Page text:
Today in Labor History Aug. 14, 2003 The Northeast of the United States and Canada experienced a massive blackout, which affected 50 million people. Initially concerned that it could be a terrorist attack, it soon became clear that it was the failure of Ohio-based First Energy Corporation to maintain its portion of the electrical grid. In a statement following the costly blackout, the Utility Workers Union of America called on Ohio’s Public Utilities Commission to investigate the industry’s maintenance practices and urged the state legislature to revise its deregulation laws that led to lax standards and mass layoffs of line workers. ~ Voices of Labor
Deadline fast approaching for this year’s Hoffa Memorial Scholarship Feb. 13, 2020|The deadline for applying for an academic or vocational/training program scholarship from the James R. Hoffa Memorial Scholarship Fund is March 2. The college and vocational scholarship programs are available only for the sons, daughters and financial dependents of active and retired Teamsters. Visit the scholarship fund's website for information on who is eligible to apply and how to apply.
Black History Month means more to the Teamsters Feb. 14, 2020|For the Teamsters Union, black history isn’t just an add on to our story or a recognition of advancements. It is part of the core of our history. Black and white Teamsters rallied together after the Civil War to improve conditions, starting the first independent team driver locals. Black teamsters (and women teamsters for that matter) were part of the original conventions forming the Team Drivers International Union in 1898 and its spin-off The National Teamsters Union in 1902. T.A. Stowers (second from left in photo), a black delegate from Chicago was a leading voice at the 1903 convention to create the Teamsters Union as we know it today. He helped write the union’s constitution, yet few have heard of him. Stowers was the force behind adopting a creed vastly different from other unions, allowing members of any race, creed, gender or religion into the Teamsters. That’s a mainstay of our history and should be remembered… NJ Today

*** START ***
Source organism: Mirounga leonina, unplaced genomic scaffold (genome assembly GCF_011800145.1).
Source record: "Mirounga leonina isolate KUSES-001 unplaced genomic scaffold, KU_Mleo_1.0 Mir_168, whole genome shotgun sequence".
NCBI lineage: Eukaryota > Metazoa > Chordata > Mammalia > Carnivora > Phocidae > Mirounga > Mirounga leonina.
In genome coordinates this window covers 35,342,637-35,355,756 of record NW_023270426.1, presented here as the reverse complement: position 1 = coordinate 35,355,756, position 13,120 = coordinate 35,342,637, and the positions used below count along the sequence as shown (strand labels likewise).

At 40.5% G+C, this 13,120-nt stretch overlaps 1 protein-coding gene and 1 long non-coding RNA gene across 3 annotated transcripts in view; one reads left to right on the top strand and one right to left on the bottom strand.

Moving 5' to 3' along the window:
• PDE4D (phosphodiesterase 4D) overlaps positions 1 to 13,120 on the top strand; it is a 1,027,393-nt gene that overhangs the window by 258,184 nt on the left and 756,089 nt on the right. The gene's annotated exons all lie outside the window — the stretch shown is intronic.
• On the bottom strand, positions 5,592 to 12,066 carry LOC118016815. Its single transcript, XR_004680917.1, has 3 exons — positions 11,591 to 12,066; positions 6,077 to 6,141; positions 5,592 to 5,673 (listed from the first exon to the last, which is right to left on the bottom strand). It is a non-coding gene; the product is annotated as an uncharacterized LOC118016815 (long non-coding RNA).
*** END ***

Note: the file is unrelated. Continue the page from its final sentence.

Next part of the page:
General President Jim Hoffa won’t seek re-election in 2022 Feb. 24, 2020|James P. Hoffa on Friday signaled the end of an era for the International Brotherhood of Teamsters, telling The Detroit News he will not seek re-election just as the labor union this week makes a historic exit from government oversight. "I think it's time for the next generation to take over," the 78-year-old labor leader said. "We rebuilt this union. We've rebuilt our finances. We rebuilt the spirit. We put the swagger back in the union. ... I'm very proud of what we have done, but I also realize maybe it's time for the next generation to take over." Hoffa, the second-longest serving Teamsters president, will leave behind a complex legacy when he steps down in March 2022 after 23 years, experts said. The Detroit native now says he feels confident in the finances, unity and momentum of one of the country's largest unions — and its restored integrity… Detroit News
Dear Fellow Teamster… Feb. 27, 2020|After announcing last week that he would not seek re-election in 2022, General President Jim Hoffa posted a letter to his Facebook page. Addressing all Teamster members, Hoffa wrote: “There can be no greater honor than serving as General President of the International Brotherhood of Teamsters. Every day since you first elected me 21 years ago I have worked hard to earn the trust and support of you, the members I serve. Working together we have accomplished many great things for our beloved Teamsters Union. When I was first elected I promised to… 888 News